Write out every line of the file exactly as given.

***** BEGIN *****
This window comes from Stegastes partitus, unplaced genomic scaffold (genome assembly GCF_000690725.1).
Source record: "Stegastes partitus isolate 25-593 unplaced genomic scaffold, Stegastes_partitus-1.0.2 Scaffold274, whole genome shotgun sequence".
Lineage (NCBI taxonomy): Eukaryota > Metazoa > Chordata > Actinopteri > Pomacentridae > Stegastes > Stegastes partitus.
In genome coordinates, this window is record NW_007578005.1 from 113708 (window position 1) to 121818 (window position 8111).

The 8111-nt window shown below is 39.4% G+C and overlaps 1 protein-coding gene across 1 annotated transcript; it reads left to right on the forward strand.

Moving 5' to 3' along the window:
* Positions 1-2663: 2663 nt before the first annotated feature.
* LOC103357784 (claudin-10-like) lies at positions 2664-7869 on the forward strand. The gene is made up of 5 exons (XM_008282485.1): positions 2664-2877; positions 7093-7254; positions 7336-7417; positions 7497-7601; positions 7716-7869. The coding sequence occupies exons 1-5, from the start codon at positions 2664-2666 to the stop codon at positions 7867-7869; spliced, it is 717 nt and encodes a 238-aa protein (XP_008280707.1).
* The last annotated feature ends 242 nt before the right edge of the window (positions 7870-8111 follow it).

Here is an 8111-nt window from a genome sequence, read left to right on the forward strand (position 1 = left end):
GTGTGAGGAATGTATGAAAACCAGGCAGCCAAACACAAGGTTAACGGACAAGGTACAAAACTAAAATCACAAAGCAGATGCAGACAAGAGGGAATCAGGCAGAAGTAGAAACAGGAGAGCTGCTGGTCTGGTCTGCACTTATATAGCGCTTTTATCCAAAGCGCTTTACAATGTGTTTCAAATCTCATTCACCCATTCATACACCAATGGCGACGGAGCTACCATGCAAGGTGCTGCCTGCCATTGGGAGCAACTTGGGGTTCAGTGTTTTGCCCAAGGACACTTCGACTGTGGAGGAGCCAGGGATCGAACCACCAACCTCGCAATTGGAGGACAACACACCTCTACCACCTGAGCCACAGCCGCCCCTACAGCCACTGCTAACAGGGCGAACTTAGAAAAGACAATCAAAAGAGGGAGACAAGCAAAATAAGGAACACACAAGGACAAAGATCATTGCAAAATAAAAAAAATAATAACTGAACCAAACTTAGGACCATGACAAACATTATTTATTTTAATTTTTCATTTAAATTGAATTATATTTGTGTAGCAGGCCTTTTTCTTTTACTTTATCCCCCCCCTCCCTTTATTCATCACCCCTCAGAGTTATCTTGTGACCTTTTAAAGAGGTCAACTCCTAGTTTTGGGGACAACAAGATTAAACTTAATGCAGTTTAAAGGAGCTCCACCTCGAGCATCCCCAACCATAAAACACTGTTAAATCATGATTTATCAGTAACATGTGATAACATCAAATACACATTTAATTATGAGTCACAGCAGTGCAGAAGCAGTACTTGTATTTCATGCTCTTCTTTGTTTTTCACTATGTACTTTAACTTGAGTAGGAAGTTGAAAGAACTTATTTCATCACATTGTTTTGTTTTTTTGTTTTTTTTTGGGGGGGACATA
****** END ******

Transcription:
This window comes from Stegastes partitus, unplaced genomic scaffold (genome assembly GCF_000690725.1).
Source record: "Stegastes partitus isolate 25-593 unplaced genomic scaffold, Stegastes_partitus-1.0.2 Scaffold274, whole genome shotgun sequence".
Lineage (NCBI taxonomy): Eukaryota > Metazoa > Chordata > Actinopteri > Pomacentridae > Stegastes > Stegastes partitus.
In genome coordinates, this window is record NW_007578005.1 from 113708 (window position 1) to 121818 (window position 8111).

The 8111-nt window shown below is 39.4% G+C and overlaps 1 protein-coding gene across 1 annotated transcript; it reads left to right on the forward strand.

Moving 5' to 3' along the window:
* Positions 1-2663: 2663 nt before the first annotated feature.
* LOC103357784 (claudin-10-like) lies at positions 2664-7869 on the forward strand. The gene is made up of 5 exons (XM_008282485.1): positions 2664-2877; positions 7093-7254; positions 7336-7417; positions 7497-7601; positions 7716-7869. The coding sequence occupies exons 1-5, from the start codon at positions 2664-2666 to the stop codon at positions 7867-7869; spliced, it is 717 nt and encodes a 238-aa protein (XP_008280707.1).
* The last annotated feature ends 242 nt before the right edge of the window (positions 7870-8111 follow it).

Here is an 8111-nt window from a genome sequence, read left to right on the forward strand (position 1 = left end):
GTGTGAGGAATGTATGAAAACCAGGCAGCCAAACACAAGGTTAACGGACAAGGTACAAAACTAAAATCACAAAGCAGATGCAGACAAGAGGGAATCAGGCAGAAGTAGAAACAGGAGAGCTGCTGGTCTGGTCTGCACTTATATAGCGCTTTTATCCAAAGCGCTTTACAATGTGTTTCAAATCTCATTCACCCATTCATACACCAATGGCGACGGAGCTACCATGCAAGGTGCTGCCTGCCATTGGGAGCAACTTGGGGTTCAGTGTTTTGCCCAAGGACACTTCGACTGTGGAGGAGCCAGGGATCGAACCACCAACCTCGCAATTGGAGGACAACACACCTCTACCACCTGAGCCACAGCCGCCCCTACAGCCACTGCTAACAGGGCGAACTTAGAAAAGACAATCAAAAGAGGGAGACAAGCAAAATAAGGAACACACAAGGACAAAGATCATTGCAAAATAAAAAAAATAATAACTGAACCAAACTTAGGACCATGACAAACATTATTTATTTTAATTTTTCATTTAAATTGAATTATATTTGTGTAGCAGGCCTTTTTCTTTTACTTTATCCCCCCCCTCCCTTTATTCATCACCCCTCAGAGTTATCTTGTGACCTTTTAAAGAGGTCAACTCCTAGTTTTGGGGACAACAAGATTAAACTTAATGCAGTTTAAAGGAGCTCCACCTCGAGCATCCCCAACCATAAAACACTGTTAAATCATGATTTATCAGTAACATGTGATAACATCAAATACACATTTAATTATGAGTCACAGCAGTGCAGAAGCAGTACTTGTATTTCATGCTCTTCTTTGTTTTTCACTATGTACTTTAACTTGAGTAGGAAGTTGAAAGAACTTATTTCATCACATTGTTTTGTTTTTTTGTTTTTTTTTGGGGGGGACATA